If you allow yourself to become a price shopper, you will miss out on a world of benefits that could change your life for the better. You will also miss out on meaningful features and technological advances that are made possible by higher selling prices. It is said that you get what you pay for. There is real wisdom in that, though not always true. You can pay a lot of money and only get a small amount of value. But you will seldom pay a small amount of money and get high-end value. Generally speaking, if you want more, you have to pay for more.
One little thing that you get when you pay more for an item is better packaging. The University of Houston reports the following regarding blister packaging:
Every year, thousands of people make their way to emergency rooms having been injured by difficult to open packages.
There was once a very effective tool marketed for opening blister packs. The problem was that it was, itself, wrapped in blister packaging. This is not generally an issue for more expensive items. They are packaged for the convenience of the end user and not the convenience of the retailer. If you want products made for the end user, you have to pay more. That is just one benefit of paying a little more. Here are a few others:
When you are buying generic home-owner’s insurance, you can expect to get generic coverage. But that won’t cut it in special situations particular to a region. Florida is host to the largest number of tornadoes in the US. Universe Property and Casualty Insurance Company caters to that special need. Even if you can find that coverage from other, less focused companies, you will tend to pay extra for it as a rider. And the coverage might not be as comprehensive.
This is true with all insurance coverage. If all you do is price-shop for the lowest rate, you might miss out on some of the special coverage and features that are relevant to your location and situation. A higher price does not guarantee better coverage. But it will often bring you some other benefits such as more responsiveness when it comes time to file a claim.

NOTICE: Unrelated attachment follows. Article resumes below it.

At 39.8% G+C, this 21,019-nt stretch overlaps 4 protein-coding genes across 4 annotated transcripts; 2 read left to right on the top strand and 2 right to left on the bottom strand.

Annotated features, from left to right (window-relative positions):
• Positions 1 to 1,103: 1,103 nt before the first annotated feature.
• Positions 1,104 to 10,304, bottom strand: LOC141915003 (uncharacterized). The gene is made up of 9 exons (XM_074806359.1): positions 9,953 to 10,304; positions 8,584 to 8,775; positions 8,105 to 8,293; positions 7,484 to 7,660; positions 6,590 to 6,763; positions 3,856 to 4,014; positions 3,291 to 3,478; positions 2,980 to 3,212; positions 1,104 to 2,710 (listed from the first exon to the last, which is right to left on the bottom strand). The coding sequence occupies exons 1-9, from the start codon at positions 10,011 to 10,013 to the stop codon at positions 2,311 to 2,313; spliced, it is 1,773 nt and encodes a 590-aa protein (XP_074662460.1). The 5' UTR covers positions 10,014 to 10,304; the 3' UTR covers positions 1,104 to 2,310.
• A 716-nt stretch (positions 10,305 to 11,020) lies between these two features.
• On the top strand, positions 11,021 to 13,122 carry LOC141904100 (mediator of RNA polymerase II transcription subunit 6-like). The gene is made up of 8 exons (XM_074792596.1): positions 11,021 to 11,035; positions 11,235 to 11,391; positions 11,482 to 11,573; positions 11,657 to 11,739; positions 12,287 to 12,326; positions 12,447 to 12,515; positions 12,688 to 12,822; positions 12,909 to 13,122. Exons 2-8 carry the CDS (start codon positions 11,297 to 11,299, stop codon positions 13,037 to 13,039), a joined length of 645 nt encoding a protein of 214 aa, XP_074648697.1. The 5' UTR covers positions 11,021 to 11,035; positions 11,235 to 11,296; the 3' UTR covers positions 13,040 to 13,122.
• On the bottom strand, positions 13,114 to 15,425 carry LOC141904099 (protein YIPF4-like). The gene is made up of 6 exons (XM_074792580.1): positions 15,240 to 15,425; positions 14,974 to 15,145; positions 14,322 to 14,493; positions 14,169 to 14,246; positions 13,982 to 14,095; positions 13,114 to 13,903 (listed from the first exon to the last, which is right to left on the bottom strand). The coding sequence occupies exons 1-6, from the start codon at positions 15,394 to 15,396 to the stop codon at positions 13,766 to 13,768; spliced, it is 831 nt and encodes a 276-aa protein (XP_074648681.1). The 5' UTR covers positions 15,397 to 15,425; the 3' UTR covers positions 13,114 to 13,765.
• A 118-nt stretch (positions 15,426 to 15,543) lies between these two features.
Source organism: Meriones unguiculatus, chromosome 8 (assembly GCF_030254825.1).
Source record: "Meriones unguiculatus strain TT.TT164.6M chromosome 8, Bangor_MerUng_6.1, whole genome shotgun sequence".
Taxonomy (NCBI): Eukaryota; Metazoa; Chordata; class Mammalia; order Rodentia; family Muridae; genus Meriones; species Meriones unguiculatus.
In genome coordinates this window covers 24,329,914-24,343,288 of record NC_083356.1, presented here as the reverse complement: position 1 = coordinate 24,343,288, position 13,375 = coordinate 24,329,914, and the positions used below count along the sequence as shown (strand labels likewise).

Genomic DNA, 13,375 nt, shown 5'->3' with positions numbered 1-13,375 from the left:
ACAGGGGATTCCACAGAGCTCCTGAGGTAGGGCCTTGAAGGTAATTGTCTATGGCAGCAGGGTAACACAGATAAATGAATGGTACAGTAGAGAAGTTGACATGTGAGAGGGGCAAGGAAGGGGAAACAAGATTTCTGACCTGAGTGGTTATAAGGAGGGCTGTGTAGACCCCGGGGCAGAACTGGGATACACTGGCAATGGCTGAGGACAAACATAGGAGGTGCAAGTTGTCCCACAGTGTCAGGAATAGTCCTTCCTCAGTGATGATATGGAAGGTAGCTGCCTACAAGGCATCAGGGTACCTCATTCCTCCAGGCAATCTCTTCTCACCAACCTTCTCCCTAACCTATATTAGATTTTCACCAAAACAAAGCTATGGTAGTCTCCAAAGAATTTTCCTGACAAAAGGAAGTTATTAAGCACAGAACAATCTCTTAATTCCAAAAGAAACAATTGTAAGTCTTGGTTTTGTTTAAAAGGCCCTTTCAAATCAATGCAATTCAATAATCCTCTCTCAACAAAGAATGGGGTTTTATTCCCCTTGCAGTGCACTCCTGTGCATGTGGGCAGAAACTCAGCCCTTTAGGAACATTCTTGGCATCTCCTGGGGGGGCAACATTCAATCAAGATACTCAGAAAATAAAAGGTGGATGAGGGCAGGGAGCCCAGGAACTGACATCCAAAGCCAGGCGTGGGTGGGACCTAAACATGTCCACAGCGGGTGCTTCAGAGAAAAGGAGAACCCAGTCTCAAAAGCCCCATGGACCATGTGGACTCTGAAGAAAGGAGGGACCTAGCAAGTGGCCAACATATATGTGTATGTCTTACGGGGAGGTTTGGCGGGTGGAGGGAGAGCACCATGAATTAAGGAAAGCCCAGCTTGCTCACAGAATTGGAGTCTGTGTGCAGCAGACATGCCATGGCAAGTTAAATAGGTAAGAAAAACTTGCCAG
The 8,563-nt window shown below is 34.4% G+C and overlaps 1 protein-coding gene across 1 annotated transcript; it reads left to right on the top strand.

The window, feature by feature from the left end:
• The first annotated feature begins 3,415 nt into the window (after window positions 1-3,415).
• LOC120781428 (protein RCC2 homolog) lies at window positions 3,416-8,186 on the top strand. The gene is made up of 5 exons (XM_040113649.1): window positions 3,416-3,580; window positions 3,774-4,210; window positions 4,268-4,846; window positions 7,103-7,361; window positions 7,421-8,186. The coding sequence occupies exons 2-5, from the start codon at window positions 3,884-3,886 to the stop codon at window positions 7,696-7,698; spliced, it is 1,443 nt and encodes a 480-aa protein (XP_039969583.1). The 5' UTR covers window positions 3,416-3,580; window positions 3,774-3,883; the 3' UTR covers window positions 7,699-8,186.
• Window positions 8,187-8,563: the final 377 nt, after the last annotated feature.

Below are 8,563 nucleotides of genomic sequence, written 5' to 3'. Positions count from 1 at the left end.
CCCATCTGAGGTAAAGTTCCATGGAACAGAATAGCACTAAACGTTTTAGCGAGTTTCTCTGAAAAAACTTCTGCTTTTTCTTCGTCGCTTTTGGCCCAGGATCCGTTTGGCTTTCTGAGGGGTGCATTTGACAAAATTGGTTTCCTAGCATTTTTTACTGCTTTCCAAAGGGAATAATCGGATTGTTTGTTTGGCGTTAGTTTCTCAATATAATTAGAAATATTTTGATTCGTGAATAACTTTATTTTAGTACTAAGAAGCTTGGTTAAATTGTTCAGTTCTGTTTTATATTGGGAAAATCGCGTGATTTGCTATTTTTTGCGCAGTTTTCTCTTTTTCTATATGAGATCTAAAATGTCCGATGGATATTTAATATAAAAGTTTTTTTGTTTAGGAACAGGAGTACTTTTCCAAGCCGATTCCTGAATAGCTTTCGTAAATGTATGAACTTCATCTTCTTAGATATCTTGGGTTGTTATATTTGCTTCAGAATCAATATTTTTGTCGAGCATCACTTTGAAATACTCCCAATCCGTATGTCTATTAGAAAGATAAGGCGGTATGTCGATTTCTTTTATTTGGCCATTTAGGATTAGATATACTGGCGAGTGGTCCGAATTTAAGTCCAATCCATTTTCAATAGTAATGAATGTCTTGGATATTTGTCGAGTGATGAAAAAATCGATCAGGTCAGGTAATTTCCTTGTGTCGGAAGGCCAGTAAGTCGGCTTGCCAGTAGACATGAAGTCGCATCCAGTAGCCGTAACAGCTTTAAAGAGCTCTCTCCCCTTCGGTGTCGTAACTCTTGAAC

There are a lot of intangibles that are reflected in the price you pay for insurance and other services. Just be sure you check the special coverage when it comes to your insurance. And if you can get it for a price that is lower than the competition, so much the better.
Raising the cost of the national insurance rate would be a hardship for many people. But as a private citizen, there are good reasons to spend more for healthcare than the minimum. One of the greatest benefits is that in a country like the US, spending more on your health insurance opens the door to more options.
When you are sick, you don’t want to be stuck in a system where the medical office is inconveniently located. You also want to be able to choose a different physician if your current one is not suiting your needs. You certainly don’t want to be beholden to an insurance company making life or death health decisions for you when their incentive is, well, price-shopping. You want to be able to go to the specialist of your choice without the need for a gatekeeper that answers to the insurance company. When it comes to services, greater choice and flexibility is worth the extra money.
Bad customer service costs money. Good customer service costs even more money. If you want a better variety of customer service, you will have to be willing to pay more money. Some companies are nakedly obvious about this fact. If you buy their budget offerings, it comes with no service or bad service. If you pay for the premium offering, you get the premium-tier service. There are very few situations where you pay very little money but get high-quality customer service.
Just realize that the initial price of an item has implications not explicitly labeled. If you want better packaging, coverage, choice, and customer service — If your time and peace of mind are worth something to you, then you will most likely have to pay more for those very worthwhile privileges.
Disclaimer: MoneyMagpie is not a licensed financial advisor and therefore information found here including opinions, commentary, suggestions or strategies are for informational, entertainment or educational purposes only. This should not be considered as financial advice. Anyone thinking of investing should conduct their own due diligence.